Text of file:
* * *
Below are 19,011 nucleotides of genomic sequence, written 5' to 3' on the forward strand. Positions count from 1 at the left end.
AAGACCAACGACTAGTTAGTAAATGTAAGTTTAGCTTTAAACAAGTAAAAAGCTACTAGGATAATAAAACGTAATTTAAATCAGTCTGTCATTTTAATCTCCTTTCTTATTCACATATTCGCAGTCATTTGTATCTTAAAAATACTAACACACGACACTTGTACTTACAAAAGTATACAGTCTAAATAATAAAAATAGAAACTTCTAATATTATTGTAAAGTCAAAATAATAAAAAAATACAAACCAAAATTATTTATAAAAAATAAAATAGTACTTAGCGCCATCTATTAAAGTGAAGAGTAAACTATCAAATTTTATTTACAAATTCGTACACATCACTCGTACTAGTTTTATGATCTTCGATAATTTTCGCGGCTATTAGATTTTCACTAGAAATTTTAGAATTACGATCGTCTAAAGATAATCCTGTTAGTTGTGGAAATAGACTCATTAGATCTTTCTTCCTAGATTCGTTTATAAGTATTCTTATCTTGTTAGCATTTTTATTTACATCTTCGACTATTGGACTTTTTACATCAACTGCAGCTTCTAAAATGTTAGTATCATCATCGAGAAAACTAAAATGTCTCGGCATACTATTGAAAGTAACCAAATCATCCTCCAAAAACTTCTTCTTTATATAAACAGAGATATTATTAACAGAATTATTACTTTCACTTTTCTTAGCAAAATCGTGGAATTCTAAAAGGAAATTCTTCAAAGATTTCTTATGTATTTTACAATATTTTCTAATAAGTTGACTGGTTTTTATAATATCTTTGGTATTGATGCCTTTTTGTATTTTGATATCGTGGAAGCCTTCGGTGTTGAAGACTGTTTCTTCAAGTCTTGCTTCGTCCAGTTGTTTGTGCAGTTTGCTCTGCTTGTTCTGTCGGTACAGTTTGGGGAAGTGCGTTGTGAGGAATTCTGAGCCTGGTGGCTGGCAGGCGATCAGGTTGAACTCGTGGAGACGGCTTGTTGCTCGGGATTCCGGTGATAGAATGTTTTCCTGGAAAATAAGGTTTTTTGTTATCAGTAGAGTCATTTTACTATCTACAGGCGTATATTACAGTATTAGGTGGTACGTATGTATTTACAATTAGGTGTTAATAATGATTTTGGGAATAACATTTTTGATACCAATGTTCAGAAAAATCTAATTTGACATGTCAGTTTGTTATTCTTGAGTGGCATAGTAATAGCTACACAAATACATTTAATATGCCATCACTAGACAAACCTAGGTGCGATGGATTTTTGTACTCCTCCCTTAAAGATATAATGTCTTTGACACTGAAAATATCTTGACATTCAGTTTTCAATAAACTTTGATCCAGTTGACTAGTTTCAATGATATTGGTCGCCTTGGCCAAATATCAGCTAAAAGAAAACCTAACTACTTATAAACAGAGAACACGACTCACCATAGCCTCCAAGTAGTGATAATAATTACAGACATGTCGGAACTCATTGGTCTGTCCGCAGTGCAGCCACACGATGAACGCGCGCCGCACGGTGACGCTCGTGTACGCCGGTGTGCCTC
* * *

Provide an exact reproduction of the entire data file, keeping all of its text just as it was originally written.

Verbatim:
Below are 19,011 nucleotides of genomic sequence, written 5' to 3' on the forward strand. Positions count from 1 at the left end.
AAGACCAACGACTAGTTAGTAAATGTAAGTTTAGCTTTAAACAAGTAAAAAGCTACTAGGATAATAAAACGTAATTTAAATCAGTCTGTCATTTTAATCTCCTTTCTTATTCACATATTCGCAGTCATTTGTATCTTAAAAATACTAACACACGACACTTGTACTTACAAAAGTATACAGTCTAAATAATAAAAATAGAAACTTCTAATATTATTGTAAAGTCAAAATAATAAAAAAATACAAACCAAAATTATTTATAAAAAATAAAATAGTACTTAGCGCCATCTATTAAAGTGAAGAGTAAACTATCAAATTTTATTTACAAATTCGTACACATCACTCGTACTAGTTTTATGATCTTCGATAATTTTCGCGGCTATTAGATTTTCACTAGAAATTTTAGAATTACGATCGTCTAAAGATAATCCTGTTAGTTGTGGAAATAGACTCATTAGATCTTTCTTCCTAGATTCGTTTATAAGTATTCTTATCTTGTTAGCATTTTTATTTACATCTTCGACTATTGGACTTTTTACATCAACTGCAGCTTCTAAAATGTTAGTATCATCATCGAGAAAACTAAAATGTCTCGGCATACTATTGAAAGTAACCAAATCATCCTCCAAAAACTTCTTCTTTATATAAACAGAGATATTATTAACAGAATTATTACTTTCACTTTTCTTAGCAAAATCGTGGAATTCTAAAAGGAAATTCTTCAAAGATTTCTTATGTATTTTACAATATTTTCTAATAAGTTGACTGGTTTTTATAATATCTTTGGTATTGATGCCTTTTTGTATTTTGATATCGTGGAAGCCTTCGGTGTTGAAGACTGTTTCTTCAAGTCTTGCTTCGTCCAGTTGTTTGTGCAGTTTGCTCTGCTTGTTCTGTCGGTACAGTTTGGGGAAGTGCGTTGTGAGGAATTCTGAGCCTGGTGGCTGGCAGGCGATCAGGTTGAACTCGTGGAGACGGCTTGTTGCTCGGGATTCCGGTGATAGAATGTTTTCCTGGAAAATAAGGTTTTTTGTTATCAGTAGAGTCATTTTACTATCTACAGGCGTATATTACAGTATTAGGTGGTACGTATGTATTTACAATTAGGTGTTAATAATGATTTTGGGAATAACATTTTTGATACCAATGTTCAGAAAAATCTAATTTGACATGTCAGTTTGTTATTCTTGAGTGGCATAGTAATAGCTACACAAATACATTTAATATGCCATCACTAGACAAACCTAGGTGCGATGGATTTTTGTACTCCTCCCTTAAAGATATAATGTCTTTGACACTGAAAATATCTTGACATTCAGTTTTCAATAAACTTTGATCCAGTTGACTAGTTTCAATGATATTGGTCGCCTTGGCCAAATATCAGCTAAAAGAAAACCTAACTACTTATAAACAGAGAACACGACTCACCATAGCCTCCAAGTAGTGATAATAATTACAGACATGTCGGAACTCATTGGTCTGTCCGCAGTGCAGCCACACGATGAACGCGCGCCGCACGGTGACGCTCGTGTACGCCGGTGTGCCTC